Fort Knox was the site of a main POW camp between February 1944 and June 1946. The first prisoners of war to arrive were Italian. In May 1944, they received an opportunity to volunteer for special service units to aid the American Army. While still classified as POWs, they were on an honor system and given more opportunities.
German POWs arrived in June 1944 and had a routine camp life, which included work, rules and recreation. Outdoor and indoor work details were assigned, many times alongside civilian employees. Many civilians and prisoners got along well with one another and some became friends. The German POW camp at Fort Knox has since been demolished. It was located in the vicinity of Scott Middle School. The former camp soccer field is the only remaining feature of that camp and is now used for American football by students.
A number of Axis prisoners died while at Fort Knox and 18 are buried in the post cemetery. One tragic incident involved the accidental shooting of a number of prisoners in which two died, Ernst Schlotter and Frederich Wolf.
At the close of World War II, there were 16 combat-tested armored divisions and approximately 65 tank battalions. Armored units had participated in every major theater of operations that Americans had participated in. The Armored Center was deactivated in October 1945 but re-established over a year later.
In June 1946, Fort Knox Commanding General Maj. Gen. Hugh J. Gaffey was killed in a B-25 crash as it attempted to land at Godman Airfield. He is the highest ranking officer buried in the post cemetery.
In 1947, Army recruits from the Universal Military Training Experimental Unit arrived at Fort Knox to participate in a short-lived experimental program (UMT) that offered extended basic training combined with civilian supervision and discipline. Also that year, the 3rd Armored Division was reactivated at Fort Knox and assumed command of the ARTC, which was placed on an inactive status. They would train more than 300,000 Soldiers during their time at Fort Knox.
Under the Army Organization Act of 1950, armor and cavalry were combined to form the Armor Branch. In 1956, the 3rd Armored Division was shipped to Europe, and the ARTC was activated to resume training. It was given the new name U.S. Army Training Center (USATCA), Armor, and comprised approximately half of the population at Fort Knox. Soon after the Armored Center and Armored School were officially designated the “Armor Center” and “Armor School.” In 1957, it became the U.S. Army Armor Center.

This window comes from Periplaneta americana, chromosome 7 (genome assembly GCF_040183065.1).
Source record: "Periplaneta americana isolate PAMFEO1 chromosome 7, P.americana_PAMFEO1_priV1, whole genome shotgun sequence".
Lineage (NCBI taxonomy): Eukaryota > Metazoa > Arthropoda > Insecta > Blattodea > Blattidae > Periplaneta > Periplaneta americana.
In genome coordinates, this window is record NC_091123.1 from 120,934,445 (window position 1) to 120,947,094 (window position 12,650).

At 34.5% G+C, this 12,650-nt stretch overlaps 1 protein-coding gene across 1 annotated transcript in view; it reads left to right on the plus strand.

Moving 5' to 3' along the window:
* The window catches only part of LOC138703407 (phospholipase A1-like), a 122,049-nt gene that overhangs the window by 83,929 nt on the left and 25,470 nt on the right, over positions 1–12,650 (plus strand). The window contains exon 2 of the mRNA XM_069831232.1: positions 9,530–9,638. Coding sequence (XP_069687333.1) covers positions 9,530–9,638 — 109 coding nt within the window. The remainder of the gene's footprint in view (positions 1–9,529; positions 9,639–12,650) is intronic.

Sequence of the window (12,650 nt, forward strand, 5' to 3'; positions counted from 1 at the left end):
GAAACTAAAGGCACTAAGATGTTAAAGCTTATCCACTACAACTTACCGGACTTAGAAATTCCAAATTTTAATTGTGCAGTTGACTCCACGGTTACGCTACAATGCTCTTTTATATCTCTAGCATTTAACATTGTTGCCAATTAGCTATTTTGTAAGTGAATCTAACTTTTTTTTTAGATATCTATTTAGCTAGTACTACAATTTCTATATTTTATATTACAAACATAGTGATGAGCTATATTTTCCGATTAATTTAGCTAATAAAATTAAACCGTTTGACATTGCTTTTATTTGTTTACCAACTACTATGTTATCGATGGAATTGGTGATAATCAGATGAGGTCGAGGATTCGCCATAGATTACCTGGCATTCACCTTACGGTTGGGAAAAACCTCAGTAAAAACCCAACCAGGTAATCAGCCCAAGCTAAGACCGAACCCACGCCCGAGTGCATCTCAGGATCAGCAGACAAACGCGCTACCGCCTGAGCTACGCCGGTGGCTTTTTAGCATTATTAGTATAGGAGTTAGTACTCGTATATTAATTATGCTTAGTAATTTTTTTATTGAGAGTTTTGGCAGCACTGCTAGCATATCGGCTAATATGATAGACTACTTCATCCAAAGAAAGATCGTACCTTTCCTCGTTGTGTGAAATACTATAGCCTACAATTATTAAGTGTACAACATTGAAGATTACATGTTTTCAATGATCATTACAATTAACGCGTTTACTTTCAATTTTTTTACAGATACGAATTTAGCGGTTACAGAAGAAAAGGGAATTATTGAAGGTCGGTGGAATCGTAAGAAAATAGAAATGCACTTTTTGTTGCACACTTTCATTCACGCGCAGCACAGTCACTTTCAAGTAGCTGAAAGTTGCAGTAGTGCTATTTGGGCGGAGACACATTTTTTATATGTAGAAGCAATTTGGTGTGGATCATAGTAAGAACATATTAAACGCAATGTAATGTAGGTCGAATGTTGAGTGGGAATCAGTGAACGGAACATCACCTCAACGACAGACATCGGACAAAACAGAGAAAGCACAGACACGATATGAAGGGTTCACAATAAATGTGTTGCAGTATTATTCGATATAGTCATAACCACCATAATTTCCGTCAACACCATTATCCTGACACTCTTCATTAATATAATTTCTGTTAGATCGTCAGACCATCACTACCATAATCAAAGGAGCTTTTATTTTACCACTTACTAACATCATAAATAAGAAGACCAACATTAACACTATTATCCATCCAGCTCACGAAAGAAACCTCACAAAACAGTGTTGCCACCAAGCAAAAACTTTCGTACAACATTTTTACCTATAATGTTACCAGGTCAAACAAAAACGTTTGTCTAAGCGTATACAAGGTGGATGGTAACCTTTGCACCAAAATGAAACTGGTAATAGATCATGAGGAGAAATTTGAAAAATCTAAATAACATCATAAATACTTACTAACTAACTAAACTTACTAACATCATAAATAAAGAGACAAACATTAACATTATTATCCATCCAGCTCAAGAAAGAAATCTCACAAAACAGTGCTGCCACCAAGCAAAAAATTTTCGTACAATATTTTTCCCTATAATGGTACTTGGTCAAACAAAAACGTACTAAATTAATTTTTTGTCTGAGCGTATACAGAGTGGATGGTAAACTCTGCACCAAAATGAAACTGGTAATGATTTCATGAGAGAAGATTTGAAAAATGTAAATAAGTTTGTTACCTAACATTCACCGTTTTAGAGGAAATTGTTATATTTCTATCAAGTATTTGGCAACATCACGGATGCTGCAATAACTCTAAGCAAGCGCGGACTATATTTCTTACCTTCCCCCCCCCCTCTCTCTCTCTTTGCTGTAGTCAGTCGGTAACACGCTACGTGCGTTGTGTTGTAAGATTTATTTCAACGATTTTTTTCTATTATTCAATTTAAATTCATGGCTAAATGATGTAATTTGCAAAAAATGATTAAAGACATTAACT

The Cold War helped secure the Armor Branch’s role in the Army, and the Armor Center continued to fulfill the role of producing capable and highly trained armor personnel. By the late 1960s, more than 1 million trainees had completed one or more training programs in the Fort Knox Training Center since its inception in 1940.
Combat operations in Korea and Vietnam presented new challenges for the branch that differed from those learned during World War II. Thus, the Armor Center continued its role in the development and evolution of tactics and vehicles for armor and cavalry.
In 1981, the Armor Center contributed to the development of the Army’s AirLand Battle doctrine, which took advantage of new weaponry to assume an offensive role in Central Europe. Guidelines set forth in this doctrine were applied successfully during the Gulf War in the early 1990s. During this conflict, Fort Knox served as a mobilization center and provided combat-ready Soldiers.
With the approaching 21st century, digital technology dictated another transformation in how armor would conduct itself on the battlefield and a Future Combat System was developed. To assist in this endeavor, the Unit of Action Maneuver Battle Lab was established in 2002. It was during this time that the Stryker Interim Armored Vehicle went through extensive testing. Military operations in Afghanistan and Iraq prompted changes and termination of the program at Fort Knox. However, to support armor activities, a battle lab was retained.